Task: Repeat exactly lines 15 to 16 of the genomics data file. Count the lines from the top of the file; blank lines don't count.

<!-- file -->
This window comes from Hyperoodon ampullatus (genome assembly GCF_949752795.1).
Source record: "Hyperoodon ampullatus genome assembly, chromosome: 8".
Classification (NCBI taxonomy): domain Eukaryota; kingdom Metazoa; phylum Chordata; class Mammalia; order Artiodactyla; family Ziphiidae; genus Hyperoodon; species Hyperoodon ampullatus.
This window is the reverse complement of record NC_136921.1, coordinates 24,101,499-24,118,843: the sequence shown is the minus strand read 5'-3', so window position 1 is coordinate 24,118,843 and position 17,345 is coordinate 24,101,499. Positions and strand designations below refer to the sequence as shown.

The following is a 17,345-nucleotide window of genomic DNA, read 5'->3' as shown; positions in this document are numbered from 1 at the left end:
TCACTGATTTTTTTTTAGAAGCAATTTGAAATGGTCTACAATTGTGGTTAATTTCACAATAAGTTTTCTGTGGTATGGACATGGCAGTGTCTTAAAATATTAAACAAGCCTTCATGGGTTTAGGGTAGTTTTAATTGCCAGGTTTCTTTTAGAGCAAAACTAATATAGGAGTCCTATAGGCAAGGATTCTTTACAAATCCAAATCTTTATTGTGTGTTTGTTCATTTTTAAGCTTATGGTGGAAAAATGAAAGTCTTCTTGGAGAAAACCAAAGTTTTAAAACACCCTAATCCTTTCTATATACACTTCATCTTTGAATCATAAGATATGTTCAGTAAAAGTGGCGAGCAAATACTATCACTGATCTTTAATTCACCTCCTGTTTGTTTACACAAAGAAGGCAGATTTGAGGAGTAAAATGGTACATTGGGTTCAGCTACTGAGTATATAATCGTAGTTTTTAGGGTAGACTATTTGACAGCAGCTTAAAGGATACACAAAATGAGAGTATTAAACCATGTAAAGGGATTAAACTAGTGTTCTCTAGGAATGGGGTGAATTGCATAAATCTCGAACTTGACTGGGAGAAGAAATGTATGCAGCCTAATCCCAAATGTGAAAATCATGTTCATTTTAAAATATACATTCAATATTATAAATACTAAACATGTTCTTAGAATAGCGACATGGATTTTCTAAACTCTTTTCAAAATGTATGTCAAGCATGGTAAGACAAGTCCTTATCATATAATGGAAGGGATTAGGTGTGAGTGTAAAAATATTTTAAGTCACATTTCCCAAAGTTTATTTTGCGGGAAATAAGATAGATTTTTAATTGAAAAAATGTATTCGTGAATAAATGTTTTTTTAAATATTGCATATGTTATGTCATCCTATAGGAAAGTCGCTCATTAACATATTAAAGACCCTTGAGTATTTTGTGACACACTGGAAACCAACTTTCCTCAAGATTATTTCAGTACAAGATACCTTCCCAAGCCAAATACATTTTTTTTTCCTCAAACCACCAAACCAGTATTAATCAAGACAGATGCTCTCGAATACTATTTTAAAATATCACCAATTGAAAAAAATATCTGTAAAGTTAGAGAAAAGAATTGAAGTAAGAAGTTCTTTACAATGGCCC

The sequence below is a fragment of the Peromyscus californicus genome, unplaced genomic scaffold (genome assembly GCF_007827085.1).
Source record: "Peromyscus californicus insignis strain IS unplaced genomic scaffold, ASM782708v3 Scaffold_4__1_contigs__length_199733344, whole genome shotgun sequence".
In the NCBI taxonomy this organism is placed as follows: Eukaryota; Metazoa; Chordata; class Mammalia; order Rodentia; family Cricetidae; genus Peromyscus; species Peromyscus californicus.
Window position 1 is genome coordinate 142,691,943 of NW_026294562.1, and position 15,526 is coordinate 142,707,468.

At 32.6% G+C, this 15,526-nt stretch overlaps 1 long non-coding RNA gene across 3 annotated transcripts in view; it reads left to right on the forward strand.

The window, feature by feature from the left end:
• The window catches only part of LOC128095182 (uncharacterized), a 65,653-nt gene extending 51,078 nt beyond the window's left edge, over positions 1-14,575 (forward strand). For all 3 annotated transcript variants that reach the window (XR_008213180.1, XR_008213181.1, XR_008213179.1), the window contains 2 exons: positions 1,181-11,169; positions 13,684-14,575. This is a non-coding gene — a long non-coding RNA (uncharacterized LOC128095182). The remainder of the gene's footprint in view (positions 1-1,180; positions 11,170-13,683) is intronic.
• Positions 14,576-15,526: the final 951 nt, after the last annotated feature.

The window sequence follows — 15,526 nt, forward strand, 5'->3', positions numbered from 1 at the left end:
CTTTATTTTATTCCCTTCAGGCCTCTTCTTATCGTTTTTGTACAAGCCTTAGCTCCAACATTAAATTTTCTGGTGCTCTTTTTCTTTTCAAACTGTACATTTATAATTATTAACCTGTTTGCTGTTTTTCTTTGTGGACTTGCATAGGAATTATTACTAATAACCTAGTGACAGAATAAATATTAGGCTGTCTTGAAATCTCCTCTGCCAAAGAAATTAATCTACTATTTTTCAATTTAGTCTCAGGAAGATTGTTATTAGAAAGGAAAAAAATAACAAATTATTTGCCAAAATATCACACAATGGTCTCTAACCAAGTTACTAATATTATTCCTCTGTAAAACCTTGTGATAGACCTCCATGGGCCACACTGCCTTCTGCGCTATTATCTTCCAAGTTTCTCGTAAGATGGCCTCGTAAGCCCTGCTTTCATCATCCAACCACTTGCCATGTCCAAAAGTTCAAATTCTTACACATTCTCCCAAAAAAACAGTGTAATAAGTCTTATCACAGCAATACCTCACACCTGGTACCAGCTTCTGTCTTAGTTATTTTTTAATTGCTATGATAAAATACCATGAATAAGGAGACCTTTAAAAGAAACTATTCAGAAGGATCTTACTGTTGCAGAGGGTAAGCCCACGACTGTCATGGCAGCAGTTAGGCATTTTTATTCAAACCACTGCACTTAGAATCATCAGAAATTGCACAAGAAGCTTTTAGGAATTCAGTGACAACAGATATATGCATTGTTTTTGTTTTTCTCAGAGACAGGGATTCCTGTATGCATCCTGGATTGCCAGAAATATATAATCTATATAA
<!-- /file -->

The window sequence follows — 15,526 nt, forward strand, 5'->3', positions numbered from 1 at the left end:
CTTTATTTTATTCCCTTCAGGCCTCTTCTTATCGTTTTTGTACAAGCCTTAGCTCCAACATTAAATTTTCTGGTGCTCTTTTTCTTTTCAAACTGTACATTTATAATTATTAACCTGTTTGCTGTTTTTCTTTGTGGACTTGCATAGGAATTATTACTAATAACCTAGTGACAGAATAAATATTAGGCTGTCTTGAAATCTCCTCTGCCAAAGAAATTAATCTACTATTTTTCAATTTAGTCTCAGGAAGATTGTTATTAGAAAGGAAAAAAATAACAAATTATTTGCCAAAATATCACACAATGGTCTCTAACCAAGTTACTAATATTATTCCTCTGTAAAACCTTGTGATAGACCTCCATGGGCCACACTGCCTTCTGCGCTATTATCTTCCAAGTTTCTCGTAAGATGGCCTCGTAAGCCCTGCTTTCATCATCCAACCACTTGCCATGTCCAAAAGTTCAAATTCTTACACATTCTCCCAAAAAAACAGTGTAATAAGTCTTATCACAGCAATACCTCACACCTGGTACCAGCTTCTGTCTTAGTTATTTTTTAATTGCTATGATAAAATACCATGAATAAGGAGACCTTTAAAAGAAACTATTCAGAAGGATCTTACTGTTGCAGAGGGTAAGCCCACGACTGTCATGGCAGCAGTTAGGCATTTTTATTCAAACCACTGCACTTAGAATCATCAGAAATTGCACAAGAAGCTTTTAGGAATTCAGTGACAACAGATATATGCATTGTTTTTGTTTTTCTCAGAGACAGGGATTCCTGTATGCATCCTGGATTGCCAGAAATATATAATCTATATAA